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    What's wrong is that instead of targeting the vehicle designs and model years the NTSB clearly indicates were involved, they're blanket-targeting all Ford Explorers, even the Sport Tracs, which have different wheel bases and suspensions than the Explorers.

    I smell a lawsuit is the reason for them refusing to rent to you, or at the very least, corporate lawyers trying to prevent a lawsuit. Looks like I'm right, according to this article:

    U-Haul — North America's largest trailer rental company with more than 17,000 outlets — implemented the policy Dec. 22, saying the ban was not related to safety.

    "U-Haul has chosen not to rent behind this tow vehicle based on our history of excessive costs in defending lawsuits involving Ford Explorer towing combinations," the company told The Detroit News.

    Joanne Fried, a U-Haul spokeswoman, declined to disclose how much the Phoenix-based company has spent defending lawsuits involving Explorers.

    "The decision is not based on one accident," she said. "It's based on several different lawsuits going on for several years."

    Ford Motor (F) spokesman Jon Harmon called U-Haul's decision "surprising and disappointing."

    "This is all about runaway litigation and trial lawyers forcing businesses to make unfortunate decisions for fear of lawsuits," Harmon said.

    U-Haul was embroiled in a lawsuit that Bridgestone/Firestone settled out of court in September. It involved three college students who were injured in 1999 when their Firestone-equipped Explorer overturned while pulling a U-Haul trailer.

    U-Haul would not release details about the accidents cited in its lawsuits.


    While the ban doesn't make much sense any more, getting sued multiple times can make a company gunshy. When you see something that doesn't make much sense, look for the lawyers behind the scene.

  8. #8
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    From UHaul's FAQ site
    Ford Explorer owners: U-Haul has chosen not to rent behind this tow vehicle based on our history of excessive costs in defending lawsuits involving Ford Explorer towing combinations. This policy is not related to safety issues. This is an unusual circumstance for U-Haul – we have built our success for over 59 years by saying "yes" to our customers, and do not like saying "no" instead. We apologize for any inconvenience this may cause and are committed to working with our customers to find alternative options to help with their move. Please contact 1-800-GO-UHAUL (1-800-468-4285) for assistance with alternative options.
    Now; I'm not sure what those "combinations" consist of, but I do know that the tow rating of the explorer is often overestimated by thier owners, and they probably "stuffed" those trailers.
    When I was looking for a tow vehicle for my camper, the base Explorer came up short in many ways compared to others in the same class.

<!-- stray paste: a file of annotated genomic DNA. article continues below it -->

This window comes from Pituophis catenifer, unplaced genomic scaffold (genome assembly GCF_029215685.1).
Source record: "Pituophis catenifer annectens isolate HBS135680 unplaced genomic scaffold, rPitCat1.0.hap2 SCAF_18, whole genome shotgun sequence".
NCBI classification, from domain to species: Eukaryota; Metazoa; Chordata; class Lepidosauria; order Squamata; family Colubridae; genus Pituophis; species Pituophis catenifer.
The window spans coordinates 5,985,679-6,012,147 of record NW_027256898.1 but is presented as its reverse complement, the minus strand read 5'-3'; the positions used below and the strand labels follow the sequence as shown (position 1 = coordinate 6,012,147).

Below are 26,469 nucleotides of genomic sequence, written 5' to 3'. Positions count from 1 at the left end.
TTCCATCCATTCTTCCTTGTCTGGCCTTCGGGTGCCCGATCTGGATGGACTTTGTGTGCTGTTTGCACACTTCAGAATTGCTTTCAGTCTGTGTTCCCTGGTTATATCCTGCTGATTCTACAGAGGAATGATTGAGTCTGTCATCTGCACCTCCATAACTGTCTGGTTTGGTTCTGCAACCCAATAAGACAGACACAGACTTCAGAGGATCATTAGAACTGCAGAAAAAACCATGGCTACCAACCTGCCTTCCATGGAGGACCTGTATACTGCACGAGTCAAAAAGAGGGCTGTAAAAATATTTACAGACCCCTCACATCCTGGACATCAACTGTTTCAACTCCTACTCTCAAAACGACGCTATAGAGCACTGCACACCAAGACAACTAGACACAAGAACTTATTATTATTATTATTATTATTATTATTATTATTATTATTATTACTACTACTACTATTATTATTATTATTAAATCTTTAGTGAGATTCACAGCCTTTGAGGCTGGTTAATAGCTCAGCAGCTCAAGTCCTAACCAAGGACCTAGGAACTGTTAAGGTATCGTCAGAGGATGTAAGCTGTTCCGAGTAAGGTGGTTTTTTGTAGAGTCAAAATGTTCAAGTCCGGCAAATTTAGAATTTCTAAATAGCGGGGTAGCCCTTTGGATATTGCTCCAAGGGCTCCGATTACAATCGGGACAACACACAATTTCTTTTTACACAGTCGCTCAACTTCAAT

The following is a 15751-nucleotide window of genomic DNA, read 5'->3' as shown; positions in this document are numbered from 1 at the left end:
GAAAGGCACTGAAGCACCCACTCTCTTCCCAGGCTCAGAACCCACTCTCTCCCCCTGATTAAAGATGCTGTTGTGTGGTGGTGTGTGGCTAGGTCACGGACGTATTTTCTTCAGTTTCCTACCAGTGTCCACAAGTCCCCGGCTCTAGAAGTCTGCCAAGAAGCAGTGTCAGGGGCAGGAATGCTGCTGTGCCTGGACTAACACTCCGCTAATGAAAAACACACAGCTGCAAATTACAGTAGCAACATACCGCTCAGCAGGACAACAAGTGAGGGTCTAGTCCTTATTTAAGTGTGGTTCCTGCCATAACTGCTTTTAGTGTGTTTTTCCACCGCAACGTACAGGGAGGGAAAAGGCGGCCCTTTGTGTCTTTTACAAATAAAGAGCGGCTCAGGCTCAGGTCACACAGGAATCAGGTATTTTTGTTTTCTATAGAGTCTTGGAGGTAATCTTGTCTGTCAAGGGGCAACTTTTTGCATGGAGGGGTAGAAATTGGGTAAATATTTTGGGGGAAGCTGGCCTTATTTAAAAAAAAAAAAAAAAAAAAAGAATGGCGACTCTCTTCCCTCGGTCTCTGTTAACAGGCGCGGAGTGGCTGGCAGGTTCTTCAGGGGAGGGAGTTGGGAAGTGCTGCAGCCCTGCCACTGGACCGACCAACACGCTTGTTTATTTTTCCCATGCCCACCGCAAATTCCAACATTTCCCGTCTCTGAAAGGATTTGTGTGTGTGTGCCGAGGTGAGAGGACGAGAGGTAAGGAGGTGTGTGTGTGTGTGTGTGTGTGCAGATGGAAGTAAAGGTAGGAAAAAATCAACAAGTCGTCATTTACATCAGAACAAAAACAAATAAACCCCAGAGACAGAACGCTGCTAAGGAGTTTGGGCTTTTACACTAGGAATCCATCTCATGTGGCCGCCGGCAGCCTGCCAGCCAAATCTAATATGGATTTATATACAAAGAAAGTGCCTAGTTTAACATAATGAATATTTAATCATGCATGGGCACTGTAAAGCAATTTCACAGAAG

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    Not insurance but the next best thing, lawsuits.
    ...I'm still free, you can't take the sky from me.

  10. #10
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    My experience with U-Haul1 has been that they will quite cheerfully rent equipment with some rather serious safety defects, including bad brakes (the vehicle was refused) and missing headlights, so it's rather surprising they cared what would be towing the trailer.



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    1 In their defense, it was about 25 years ago. Things may have changed.
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    They refused to rent me a car trailer once. Apparently, the combination I wanted to use didn't meet their standards -- I was using a turbo-diesel F350 dually to pull a minvan. I just called a different U-Haul location and told them I was hauling a VW. They gave me the trailer.

  12. #12
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    Quote Originally Posted by captain swoop View Post
    So go to a different rental company.
    Aside from U-Haul, there are exceedingly few options available for point-to-point, cross-country rentals. Used to be Ryder rented trailers, but no longer. For cross-country trailer rentals, U-Haul has a veritable monopoly.

    Quote Originally Posted by Swift View Post
    What seems weird to me is even if all that they think is true, why deny the rental? I'm sure the rental agreement says that if you flip the trailer and damage it, whether it is because of something wrong with your vehicle, or you just can't drive properly or you do something stupid, that you have to pay all damages, up to the cost of the trailer. As long as you can show you have the insurance or the means to pay for it, why do they care?
    That makes perfect sense to me, and yes, my insurance covers trailer rental damage.

    Quote Originally Posted by Buttercup View Post
    Strange.